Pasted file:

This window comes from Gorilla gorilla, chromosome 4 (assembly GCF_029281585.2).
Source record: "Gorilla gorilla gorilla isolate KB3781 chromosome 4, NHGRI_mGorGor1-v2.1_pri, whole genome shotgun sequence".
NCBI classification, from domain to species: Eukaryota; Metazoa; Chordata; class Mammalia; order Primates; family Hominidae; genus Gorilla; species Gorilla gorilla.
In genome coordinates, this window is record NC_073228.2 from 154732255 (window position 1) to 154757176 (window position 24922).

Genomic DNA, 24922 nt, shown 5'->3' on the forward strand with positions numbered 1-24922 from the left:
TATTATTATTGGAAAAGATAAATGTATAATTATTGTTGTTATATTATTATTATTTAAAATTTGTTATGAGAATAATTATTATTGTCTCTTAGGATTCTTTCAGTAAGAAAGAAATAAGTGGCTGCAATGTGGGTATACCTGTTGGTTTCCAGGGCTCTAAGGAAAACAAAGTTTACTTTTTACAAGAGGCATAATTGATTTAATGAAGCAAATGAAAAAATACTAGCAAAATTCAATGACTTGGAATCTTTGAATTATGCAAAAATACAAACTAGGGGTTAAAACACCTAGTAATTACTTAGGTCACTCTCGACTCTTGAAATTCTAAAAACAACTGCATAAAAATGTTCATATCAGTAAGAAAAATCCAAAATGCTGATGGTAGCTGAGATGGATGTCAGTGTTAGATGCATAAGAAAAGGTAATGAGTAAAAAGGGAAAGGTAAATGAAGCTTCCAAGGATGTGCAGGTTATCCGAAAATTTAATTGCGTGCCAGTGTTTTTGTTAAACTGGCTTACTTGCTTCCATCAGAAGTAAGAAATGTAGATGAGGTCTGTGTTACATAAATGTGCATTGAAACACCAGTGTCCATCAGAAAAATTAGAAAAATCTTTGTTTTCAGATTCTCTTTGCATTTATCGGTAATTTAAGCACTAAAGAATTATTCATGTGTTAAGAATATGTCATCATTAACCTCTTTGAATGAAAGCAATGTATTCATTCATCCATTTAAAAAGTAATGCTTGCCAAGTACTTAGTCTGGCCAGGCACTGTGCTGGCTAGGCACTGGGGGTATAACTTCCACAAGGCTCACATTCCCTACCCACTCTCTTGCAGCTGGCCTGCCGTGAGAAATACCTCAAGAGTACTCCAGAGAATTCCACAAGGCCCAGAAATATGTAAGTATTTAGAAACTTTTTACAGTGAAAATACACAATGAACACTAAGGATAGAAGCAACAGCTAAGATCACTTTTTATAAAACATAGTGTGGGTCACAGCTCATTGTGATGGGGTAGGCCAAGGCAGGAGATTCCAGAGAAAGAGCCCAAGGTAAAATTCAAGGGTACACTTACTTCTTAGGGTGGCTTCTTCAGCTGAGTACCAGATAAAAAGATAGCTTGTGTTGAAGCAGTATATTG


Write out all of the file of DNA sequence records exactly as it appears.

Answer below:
This window comes from Gorilla gorilla, chromosome 4 (assembly GCF_029281585.2).
Source record: "Gorilla gorilla gorilla isolate KB3781 chromosome 4, NHGRI_mGorGor1-v2.1_pri, whole genome shotgun sequence".
NCBI classification, from domain to species: Eukaryota; Metazoa; Chordata; class Mammalia; order Primates; family Hominidae; genus Gorilla; species Gorilla gorilla.
In genome coordinates, this window is record NC_073228.2 from 154732255 (window position 1) to 154757176 (window position 24922).

Genomic DNA, 24922 nt, shown 5'->3' on the forward strand with positions numbered 1-24922 from the left:
TATTATTATTGGAAAAGATAAATGTATAATTATTGTTGTTATATTATTATTATTTAAAATTTGTTATGAGAATAATTATTATTGTCTCTTAGGATTCTTTCAGTAAGAAAGAAATAAGTGGCTGCAATGTGGGTATACCTGTTGGTTTCCAGGGCTCTAAGGAAAACAAAGTTTACTTTTTACAAGAGGCATAATTGATTTAATGAAGCAAATGAAAAAATACTAGCAAAATTCAATGACTTGGAATCTTTGAATTATGCAAAAATACAAACTAGGGGTTAAAACACCTAGTAATTACTTAGGTCACTCTCGACTCTTGAAATTCTAAAAACAACTGCATAAAAATGTTCATATCAGTAAGAAAAATCCAAAATGCTGATGGTAGCTGAGATGGATGTCAGTGTTAGATGCATAAGAAAAGGTAATGAGTAAAAAGGGAAAGGTAAATGAAGCTTCCAAGGATGTGCAGGTTATCCGAAAATTTAATTGCGTGCCAGTGTTTTTGTTAAACTGGCTTACTTGCTTCCATCAGAAGTAAGAAATGTAGATGAGGTCTGTGTTACATAAATGTGCATTGAAACACCAGTGTCCATCAGAAAAATTAGAAAAATCTTTGTTTTCAGATTCTCTTTGCATTTATCGGTAATTTAAGCACTAAAGAATTATTCATGTGTTAAGAATATGTCATCATTAACCTCTTTGAATGAAAGCAATGTATTCATTCATCCATTTAAAAAGTAATGCTTGCCAAGTACTTAGTCTGGCCAGGCACTGTGCTGGCTAGGCACTGGGGGTATAACTTCCACAAGGCTCACATTCCCTACCCACTCTCTTGCAGCTGGCCTGCCGTGAGAAATACCTCAAGAGTACTCCAGAGAATTCCACAAGGCCCAGAAATATGTAAGTATTTAGAAACTTTTTACAGTGAAAATACACAATGAACACTAAGGATAGAAGCAACAGCTAAGATCACTTTTTATAAAACATAGTGTGGGTCACAGCTCATTGTGATGGGGTAGGCCAAGGCAGGAGATTCCAGAGAAAGAGCCCAAGGTAAAATTCAAGGGTACACTTACTTCTTAGGGTGGCTTCTTCAGCTGAGTACCAGATAAAAAGATAGCTTGTGTTGAAGCAGTATATTG